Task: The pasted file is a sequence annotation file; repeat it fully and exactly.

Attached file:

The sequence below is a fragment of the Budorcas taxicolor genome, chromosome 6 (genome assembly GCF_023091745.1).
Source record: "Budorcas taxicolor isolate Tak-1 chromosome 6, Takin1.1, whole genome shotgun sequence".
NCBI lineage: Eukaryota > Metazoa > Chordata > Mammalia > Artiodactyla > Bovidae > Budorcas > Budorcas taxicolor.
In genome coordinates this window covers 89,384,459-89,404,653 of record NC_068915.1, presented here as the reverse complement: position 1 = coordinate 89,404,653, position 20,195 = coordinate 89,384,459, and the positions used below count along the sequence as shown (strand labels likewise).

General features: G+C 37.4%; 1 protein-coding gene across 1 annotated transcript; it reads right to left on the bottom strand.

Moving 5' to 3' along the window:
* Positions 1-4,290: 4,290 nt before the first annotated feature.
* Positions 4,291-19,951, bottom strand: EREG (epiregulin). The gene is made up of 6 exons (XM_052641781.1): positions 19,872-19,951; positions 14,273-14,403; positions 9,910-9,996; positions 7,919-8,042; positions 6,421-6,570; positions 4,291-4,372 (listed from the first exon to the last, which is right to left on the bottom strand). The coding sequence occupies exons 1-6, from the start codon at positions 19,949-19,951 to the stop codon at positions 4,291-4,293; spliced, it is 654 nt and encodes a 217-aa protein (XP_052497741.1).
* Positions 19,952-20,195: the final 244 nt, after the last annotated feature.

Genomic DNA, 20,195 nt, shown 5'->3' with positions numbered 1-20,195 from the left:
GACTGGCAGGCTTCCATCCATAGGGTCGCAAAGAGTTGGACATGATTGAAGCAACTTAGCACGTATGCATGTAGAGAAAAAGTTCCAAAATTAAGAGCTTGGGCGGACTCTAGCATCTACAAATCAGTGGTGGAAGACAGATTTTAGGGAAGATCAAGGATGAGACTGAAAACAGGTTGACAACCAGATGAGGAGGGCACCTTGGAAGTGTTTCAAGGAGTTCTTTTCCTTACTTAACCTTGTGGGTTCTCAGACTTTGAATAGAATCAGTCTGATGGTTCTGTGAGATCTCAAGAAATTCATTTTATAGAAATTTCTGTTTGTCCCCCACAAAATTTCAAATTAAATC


The sequence below is a fragment of the Budorcas taxicolor genome, chromosome 6 (genome assembly GCF_023091745.1).
Source record: "Budorcas taxicolor isolate Tak-1 chromosome 6, Takin1.1, whole genome shotgun sequence".
NCBI lineage: Eukaryota > Metazoa > Chordata > Mammalia > Artiodactyla > Bovidae > Budorcas > Budorcas taxicolor.
In genome coordinates this window covers 89,384,459-89,404,653 of record NC_068915.1, presented here as the reverse complement: position 1 = coordinate 89,404,653, position 20,195 = coordinate 89,384,459, and the positions used below count along the sequence as shown (strand labels likewise).

General features: G+C 37.4%; 1 protein-coding gene across 1 annotated transcript; it reads right to left on the bottom strand.

Moving 5' to 3' along the window:
* Positions 1-4,290: 4,290 nt before the first annotated feature.
* Positions 4,291-19,951, bottom strand: EREG (epiregulin). The gene is made up of 6 exons (XM_052641781.1): positions 19,872-19,951; positions 14,273-14,403; positions 9,910-9,996; positions 7,919-8,042; positions 6,421-6,570; positions 4,291-4,372 (listed from the first exon to the last, which is right to left on the bottom strand). The coding sequence occupies exons 1-6, from the start codon at positions 19,949-19,951 to the stop codon at positions 4,291-4,293; spliced, it is 654 nt and encodes a 217-aa protein (XP_052497741.1).
* Positions 19,952-20,195: the final 244 nt, after the last annotated feature.

Genomic DNA, 20,195 nt, shown 5'->3' with positions numbered 1-20,195 from the left:
GACTGGCAGGCTTCCATCCATAGGGTCGCAAAGAGTTGGACATGATTGAAGCAACTTAGCACGTATGCATGTAGAGAAAAAGTTCCAAAATTAAGAGCTTGGGCGGACTCTAGCATCTACAAATCAGTGGTGGAAGACAGATTTTAGGGAAGATCAAGGATGAGACTGAAAACAGGTTGACAACCAGATGAGGAGGGCACCTTGGAAGTGTTTCAAGGAGTTCTTTTCCTTACTTAACCTTGTGGGTTCTCAGACTTTGAATAGAATCAGTCTGATGGTTCTGTGAGATCTCAAGAAATTCATTTTATAGAAATTTCTGTTTGTCCCCCACAAAATTTCAAATTAAATC